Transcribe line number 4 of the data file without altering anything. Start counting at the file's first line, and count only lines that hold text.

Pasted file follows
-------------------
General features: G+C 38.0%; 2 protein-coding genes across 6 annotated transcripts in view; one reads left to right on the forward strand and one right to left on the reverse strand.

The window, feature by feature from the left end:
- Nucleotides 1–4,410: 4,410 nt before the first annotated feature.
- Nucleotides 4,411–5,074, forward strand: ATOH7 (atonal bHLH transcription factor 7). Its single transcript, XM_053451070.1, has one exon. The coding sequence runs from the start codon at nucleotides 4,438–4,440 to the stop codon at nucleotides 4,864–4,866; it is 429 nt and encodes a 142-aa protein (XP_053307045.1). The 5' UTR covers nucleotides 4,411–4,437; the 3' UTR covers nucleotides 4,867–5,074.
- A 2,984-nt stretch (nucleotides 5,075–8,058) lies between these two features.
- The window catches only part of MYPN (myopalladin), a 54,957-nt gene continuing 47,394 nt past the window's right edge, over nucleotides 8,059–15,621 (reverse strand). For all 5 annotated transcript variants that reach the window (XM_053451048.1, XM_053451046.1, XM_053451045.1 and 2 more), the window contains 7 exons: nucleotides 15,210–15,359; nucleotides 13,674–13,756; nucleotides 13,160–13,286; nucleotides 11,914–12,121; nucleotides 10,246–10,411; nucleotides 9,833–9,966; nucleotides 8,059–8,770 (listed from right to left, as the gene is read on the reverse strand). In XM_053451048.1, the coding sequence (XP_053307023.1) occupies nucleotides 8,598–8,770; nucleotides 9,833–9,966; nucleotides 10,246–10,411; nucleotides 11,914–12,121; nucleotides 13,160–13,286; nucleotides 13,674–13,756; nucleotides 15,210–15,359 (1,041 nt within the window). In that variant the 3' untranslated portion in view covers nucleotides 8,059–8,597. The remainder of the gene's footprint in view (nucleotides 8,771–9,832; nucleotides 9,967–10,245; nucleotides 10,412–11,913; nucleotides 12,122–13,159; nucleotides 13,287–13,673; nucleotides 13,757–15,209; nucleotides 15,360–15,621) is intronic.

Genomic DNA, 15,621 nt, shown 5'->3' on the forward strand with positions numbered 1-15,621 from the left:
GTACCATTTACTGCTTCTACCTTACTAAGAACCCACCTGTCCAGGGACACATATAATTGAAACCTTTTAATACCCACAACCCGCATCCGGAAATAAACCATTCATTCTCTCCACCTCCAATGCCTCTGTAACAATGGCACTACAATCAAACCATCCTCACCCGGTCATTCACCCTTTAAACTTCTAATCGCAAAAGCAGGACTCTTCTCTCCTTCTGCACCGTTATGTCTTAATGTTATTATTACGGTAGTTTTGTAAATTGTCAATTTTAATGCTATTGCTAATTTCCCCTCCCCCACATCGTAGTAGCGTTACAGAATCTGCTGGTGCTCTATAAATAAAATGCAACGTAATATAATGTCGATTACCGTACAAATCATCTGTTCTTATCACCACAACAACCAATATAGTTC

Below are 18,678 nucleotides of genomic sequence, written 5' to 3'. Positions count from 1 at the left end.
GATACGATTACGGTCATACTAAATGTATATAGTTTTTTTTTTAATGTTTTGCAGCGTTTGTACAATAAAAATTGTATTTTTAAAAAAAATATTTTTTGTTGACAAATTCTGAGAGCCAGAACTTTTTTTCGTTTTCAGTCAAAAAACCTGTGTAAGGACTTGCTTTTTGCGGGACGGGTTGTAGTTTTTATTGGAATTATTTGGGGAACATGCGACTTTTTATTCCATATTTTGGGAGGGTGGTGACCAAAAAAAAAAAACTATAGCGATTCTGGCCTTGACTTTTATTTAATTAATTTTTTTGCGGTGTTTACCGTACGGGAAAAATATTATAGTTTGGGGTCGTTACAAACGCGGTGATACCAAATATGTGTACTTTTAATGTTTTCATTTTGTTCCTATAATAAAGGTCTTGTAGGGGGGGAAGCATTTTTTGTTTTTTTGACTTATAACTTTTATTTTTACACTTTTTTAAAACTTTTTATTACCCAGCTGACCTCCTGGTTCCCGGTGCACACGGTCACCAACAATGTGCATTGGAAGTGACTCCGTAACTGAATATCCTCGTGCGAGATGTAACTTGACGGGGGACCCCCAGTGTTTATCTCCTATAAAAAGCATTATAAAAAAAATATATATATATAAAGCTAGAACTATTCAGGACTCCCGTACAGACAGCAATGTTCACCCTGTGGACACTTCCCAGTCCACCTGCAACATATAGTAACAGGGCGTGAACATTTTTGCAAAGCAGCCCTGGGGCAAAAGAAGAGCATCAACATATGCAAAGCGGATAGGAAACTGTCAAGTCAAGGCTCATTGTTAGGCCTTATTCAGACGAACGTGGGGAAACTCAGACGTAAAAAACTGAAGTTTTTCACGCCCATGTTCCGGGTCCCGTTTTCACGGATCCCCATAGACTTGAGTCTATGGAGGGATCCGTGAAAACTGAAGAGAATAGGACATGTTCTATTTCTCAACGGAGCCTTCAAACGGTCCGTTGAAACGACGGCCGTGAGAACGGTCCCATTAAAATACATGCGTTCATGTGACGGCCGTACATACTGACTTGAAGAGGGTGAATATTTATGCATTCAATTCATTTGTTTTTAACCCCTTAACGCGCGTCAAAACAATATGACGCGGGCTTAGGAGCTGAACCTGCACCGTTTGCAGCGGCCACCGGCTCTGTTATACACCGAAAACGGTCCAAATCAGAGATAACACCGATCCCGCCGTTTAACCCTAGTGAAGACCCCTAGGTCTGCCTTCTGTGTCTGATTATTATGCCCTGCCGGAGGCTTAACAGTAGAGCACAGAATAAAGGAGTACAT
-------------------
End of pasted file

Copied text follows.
- Nucleotides 4,411–5,074, forward strand: ATOH7 (atonal bHLH transcription factor 7). Its single transcript, XM_053451070.1, has one exon. The coding sequence runs from the start codon at nucleotides 4,438–4,440 to the stop codon at nucleotides 4,864–4,866; it is 429 nt and encodes a 142-aa protein (XP_053307045.1). The 5' UTR covers nucleotides 4,411–4,437; the 3' UTR covers nucleotides 4,867–5,074.